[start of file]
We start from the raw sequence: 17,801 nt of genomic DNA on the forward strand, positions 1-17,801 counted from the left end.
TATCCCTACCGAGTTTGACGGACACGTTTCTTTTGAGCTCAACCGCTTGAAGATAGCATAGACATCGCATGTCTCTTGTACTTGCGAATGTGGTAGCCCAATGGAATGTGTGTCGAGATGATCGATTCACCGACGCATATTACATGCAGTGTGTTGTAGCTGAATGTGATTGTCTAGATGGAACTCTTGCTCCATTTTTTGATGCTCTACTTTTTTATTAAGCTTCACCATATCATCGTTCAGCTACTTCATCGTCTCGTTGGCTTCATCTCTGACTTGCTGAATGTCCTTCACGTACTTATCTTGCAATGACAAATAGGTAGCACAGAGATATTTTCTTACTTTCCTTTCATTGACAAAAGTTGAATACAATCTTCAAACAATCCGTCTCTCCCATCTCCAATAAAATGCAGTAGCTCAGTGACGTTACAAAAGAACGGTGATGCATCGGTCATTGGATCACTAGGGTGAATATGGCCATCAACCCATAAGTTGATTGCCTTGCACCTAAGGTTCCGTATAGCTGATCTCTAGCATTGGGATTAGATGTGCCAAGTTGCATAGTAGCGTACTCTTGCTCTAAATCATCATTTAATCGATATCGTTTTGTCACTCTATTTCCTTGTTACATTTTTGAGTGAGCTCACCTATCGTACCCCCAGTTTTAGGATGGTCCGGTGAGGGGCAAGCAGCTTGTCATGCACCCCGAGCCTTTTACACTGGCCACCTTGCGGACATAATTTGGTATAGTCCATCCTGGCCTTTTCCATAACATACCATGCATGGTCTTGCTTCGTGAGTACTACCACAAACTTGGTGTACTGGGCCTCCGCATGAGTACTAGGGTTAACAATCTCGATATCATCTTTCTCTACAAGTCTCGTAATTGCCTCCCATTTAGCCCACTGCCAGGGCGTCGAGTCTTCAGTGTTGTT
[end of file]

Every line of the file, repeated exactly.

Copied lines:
We start from the raw sequence: 17,801 nt of genomic DNA on the forward strand, positions 1-17,801 counted from the left end.
TATCCCTACCGAGTTTGACGGACACGTTTCTTTTGAGCTCAACCGCTTGAAGATAGCATAGACATCGCATGTCTCTTGTACTTGCGAATGTGGTAGCCCAATGGAATGTGTGTCGAGATGATCGATTCACCGACGCATATTACATGCAGTGTGTTGTAGCTGAATGTGATTGTCTAGATGGAACTCTTGCTCCATTTTTTGATGCTCTACTTTTTTATTAAGCTTCACCATATCATCGTTCAGCTACTTCATCGTCTCGTTGGCTTCATCTCTGACTTGCTGAATGTCCTTCACGTACTTATCTTGCAATGACAAATAGGTAGCACAGAGATATTTTCTTACTTTCCTTTCATTGACAAAAGTTGAATACAATCTTCAAACAATCCGTCTCTCCCATCTCCAATAAAATGCAGTAGCTCAGTGACGTTACAAAAGAACGGTGATGCATCGGTCATTGGATCACTAGGGTGAATATGGCCATCAACCCATAAGTTGATTGCCTTGCACCTAAGGTTCCGTATAGCTGATCTCTAGCATTGGGATTAGATGTGCCAAGTTGCATAGTAGCGTACTCTTGCTCTAAATCATCATTTAATCGATATCGTTTTGTCACTCTATTTCCTTGTTACATTTTTGAGTGAGCTCACCTATCGTACCCCCAGTTTTAGGATGGTCCGGTGAGGGGCAAGCAGCTTGTCATGCACCCCGAGCCTTTTACACTGGCCACCTTGCGGACATAATTTGGTATAGTCCATCCTGGCCTTTTCCATAACATACCATGCATGGTCTTGCTTCGTGAGTACTACCACAAACTTGGTGTACTGGGCCTCCGCATGAGTACTAGGGTTAACAATCTCGATATCATCTTTCTCTACAAGTCTCGTAATTGCCTCCCATTTAGCCCACTGCCAGGGCGTCGAGTCTTCAGTGTTGTT